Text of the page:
Wednesday 24 February 2016

All readers are great - but if you're asking how to help MOST?

This was sparked by Sam Sykes' tweet:

“If you don't buy a book until the series is done, you increase the chances of that series not getting done. Publishers just see bad sales.”

There are many reasons why books can fail. What's undeniable is that some series, trilogies etc are bailed on. The publishers jump ship and the reader is left holding one or two books.

In Spain you can only buy Prince of Thorns. In the Netherlands just Prince and King of Thorns.

Undeniably, an author can put out one book, or two (or five) then make you wait an age for the next. I can think of examples of all these. I won't name the author who put out a successful book 1 alongside my debut in 2011 and dropped book 2 in 2014, but the wait for Rothfuss' book 3 and GRRM's book 6 are the stuff of genre legend.

So, yes, there is a risk in jumping in. But the flip side is that if you don't jump in ... the publisher may bail. It's a numbers game.

I'd like to think that the fact I've put out a book a year for 5 years and that book 6 is due in June a year after book 5, and that book 7 is written and that book 8 is 75% written, is sufficient to win readers' trust that when they buy my book the next is not going to keep you waiting too long.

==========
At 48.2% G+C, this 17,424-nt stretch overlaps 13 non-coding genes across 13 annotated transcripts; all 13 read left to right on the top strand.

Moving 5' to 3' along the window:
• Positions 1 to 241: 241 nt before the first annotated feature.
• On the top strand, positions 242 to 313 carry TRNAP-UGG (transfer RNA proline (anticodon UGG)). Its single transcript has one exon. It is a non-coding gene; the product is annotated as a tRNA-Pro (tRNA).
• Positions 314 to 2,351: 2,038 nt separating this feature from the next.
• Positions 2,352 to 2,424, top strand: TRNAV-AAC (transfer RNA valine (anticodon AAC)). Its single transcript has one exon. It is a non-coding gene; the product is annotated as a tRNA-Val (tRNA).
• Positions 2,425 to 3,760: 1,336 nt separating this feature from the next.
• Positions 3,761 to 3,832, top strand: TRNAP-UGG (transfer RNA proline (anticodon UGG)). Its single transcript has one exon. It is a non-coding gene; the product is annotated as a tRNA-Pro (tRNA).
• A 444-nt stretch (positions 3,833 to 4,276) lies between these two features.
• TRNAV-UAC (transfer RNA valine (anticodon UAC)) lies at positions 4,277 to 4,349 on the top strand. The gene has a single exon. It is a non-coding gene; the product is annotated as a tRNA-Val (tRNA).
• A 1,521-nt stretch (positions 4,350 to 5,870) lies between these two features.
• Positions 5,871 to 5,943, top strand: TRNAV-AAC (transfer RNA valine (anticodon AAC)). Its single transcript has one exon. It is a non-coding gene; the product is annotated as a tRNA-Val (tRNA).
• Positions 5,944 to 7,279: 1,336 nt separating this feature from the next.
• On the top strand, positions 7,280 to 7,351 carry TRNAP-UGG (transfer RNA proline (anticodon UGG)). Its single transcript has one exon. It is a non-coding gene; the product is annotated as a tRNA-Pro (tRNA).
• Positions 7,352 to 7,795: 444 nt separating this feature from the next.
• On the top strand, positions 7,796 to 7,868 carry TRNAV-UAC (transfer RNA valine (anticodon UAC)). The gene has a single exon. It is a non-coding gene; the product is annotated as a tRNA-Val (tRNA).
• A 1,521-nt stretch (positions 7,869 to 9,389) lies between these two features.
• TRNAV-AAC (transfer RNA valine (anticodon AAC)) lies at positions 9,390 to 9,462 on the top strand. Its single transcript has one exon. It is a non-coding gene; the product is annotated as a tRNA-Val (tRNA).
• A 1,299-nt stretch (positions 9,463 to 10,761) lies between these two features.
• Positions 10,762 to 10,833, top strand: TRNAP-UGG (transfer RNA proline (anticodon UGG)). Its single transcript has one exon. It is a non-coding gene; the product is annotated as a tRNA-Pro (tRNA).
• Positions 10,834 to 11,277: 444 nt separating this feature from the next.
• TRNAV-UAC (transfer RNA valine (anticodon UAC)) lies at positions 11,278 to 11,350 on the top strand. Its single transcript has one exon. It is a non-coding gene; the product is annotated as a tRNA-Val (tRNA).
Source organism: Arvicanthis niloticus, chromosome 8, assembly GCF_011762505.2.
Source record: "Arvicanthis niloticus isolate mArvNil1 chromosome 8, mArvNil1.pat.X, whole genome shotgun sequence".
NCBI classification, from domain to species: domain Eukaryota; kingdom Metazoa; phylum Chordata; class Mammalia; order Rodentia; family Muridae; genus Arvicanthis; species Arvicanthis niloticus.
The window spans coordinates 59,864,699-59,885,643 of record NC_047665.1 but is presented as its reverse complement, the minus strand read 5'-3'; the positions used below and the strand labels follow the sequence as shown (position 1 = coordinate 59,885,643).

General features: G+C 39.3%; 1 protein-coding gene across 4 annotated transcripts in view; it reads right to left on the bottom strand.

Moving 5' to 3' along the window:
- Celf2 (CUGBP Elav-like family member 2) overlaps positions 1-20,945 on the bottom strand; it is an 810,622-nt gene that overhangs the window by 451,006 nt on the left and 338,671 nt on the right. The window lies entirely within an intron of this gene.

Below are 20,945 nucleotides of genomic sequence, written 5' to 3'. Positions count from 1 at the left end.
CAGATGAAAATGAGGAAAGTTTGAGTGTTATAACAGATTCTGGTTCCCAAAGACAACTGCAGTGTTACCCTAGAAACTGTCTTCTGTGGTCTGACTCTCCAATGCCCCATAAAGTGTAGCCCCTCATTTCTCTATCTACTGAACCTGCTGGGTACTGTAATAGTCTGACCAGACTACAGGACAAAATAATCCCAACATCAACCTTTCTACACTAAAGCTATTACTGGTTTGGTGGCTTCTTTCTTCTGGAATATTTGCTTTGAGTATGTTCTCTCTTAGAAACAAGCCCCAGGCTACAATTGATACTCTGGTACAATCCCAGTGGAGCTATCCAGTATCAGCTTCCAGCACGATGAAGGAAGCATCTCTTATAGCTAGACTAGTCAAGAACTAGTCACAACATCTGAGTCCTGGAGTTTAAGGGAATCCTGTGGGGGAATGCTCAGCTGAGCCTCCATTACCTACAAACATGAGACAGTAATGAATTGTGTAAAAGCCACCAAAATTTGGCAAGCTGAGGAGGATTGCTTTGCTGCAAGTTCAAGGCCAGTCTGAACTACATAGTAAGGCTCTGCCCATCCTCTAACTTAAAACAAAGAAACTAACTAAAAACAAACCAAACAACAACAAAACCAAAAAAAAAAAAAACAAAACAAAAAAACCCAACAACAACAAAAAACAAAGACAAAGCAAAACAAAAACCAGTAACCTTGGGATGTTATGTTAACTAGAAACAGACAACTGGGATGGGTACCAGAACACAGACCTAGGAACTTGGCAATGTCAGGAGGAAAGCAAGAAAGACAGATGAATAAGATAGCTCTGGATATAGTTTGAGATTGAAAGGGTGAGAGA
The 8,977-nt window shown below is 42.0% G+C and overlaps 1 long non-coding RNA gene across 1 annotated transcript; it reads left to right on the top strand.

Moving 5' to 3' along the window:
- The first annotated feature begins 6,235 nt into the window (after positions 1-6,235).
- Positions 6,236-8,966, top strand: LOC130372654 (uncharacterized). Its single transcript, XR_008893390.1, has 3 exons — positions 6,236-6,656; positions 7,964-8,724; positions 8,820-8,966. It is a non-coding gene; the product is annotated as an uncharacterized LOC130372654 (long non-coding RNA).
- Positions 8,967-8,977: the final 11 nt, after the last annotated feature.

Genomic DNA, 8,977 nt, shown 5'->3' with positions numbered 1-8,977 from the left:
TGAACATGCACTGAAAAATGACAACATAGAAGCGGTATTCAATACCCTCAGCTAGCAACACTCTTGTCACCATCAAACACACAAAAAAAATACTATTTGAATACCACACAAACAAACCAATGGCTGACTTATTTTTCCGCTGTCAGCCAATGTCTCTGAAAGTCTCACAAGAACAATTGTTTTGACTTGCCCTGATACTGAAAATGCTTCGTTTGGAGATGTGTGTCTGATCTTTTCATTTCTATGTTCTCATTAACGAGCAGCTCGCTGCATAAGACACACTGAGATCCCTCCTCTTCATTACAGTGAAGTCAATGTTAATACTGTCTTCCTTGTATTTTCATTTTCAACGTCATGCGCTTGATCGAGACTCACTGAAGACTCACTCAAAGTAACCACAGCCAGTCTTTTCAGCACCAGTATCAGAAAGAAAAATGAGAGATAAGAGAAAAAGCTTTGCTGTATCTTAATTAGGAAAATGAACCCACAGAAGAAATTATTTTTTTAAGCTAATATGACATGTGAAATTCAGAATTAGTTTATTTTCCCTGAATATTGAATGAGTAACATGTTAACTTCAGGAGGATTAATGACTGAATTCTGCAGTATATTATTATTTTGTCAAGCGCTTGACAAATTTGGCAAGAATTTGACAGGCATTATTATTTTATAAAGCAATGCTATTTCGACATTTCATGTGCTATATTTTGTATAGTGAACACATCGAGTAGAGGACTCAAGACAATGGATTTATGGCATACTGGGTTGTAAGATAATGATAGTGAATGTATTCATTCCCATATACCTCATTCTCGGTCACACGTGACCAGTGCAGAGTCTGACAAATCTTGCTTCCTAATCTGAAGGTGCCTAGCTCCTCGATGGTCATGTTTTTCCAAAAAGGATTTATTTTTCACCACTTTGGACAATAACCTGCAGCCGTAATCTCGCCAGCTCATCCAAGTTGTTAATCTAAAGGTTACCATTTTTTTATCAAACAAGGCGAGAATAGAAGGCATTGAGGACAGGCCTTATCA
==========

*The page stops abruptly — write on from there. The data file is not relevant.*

Anyway. Any person that buys a book of mine at any time is GREAT. This is an info-post only, for those of you interested in how to best help an author. The answer is: buy early, read early, and talk about the books.


  1. Done, done, and done. The wait for the next of your books to come out is hard enough as it is, I couldn't wait until each triology is completed.

  2. ...and give star ratings on goodreads.

  3. Unfortunately I'm guilty of this...jaded ever since I finished the last Game of Thrones book! But I never actually thought about this perspective, how my impatience could have an impact.

    I have faith now!!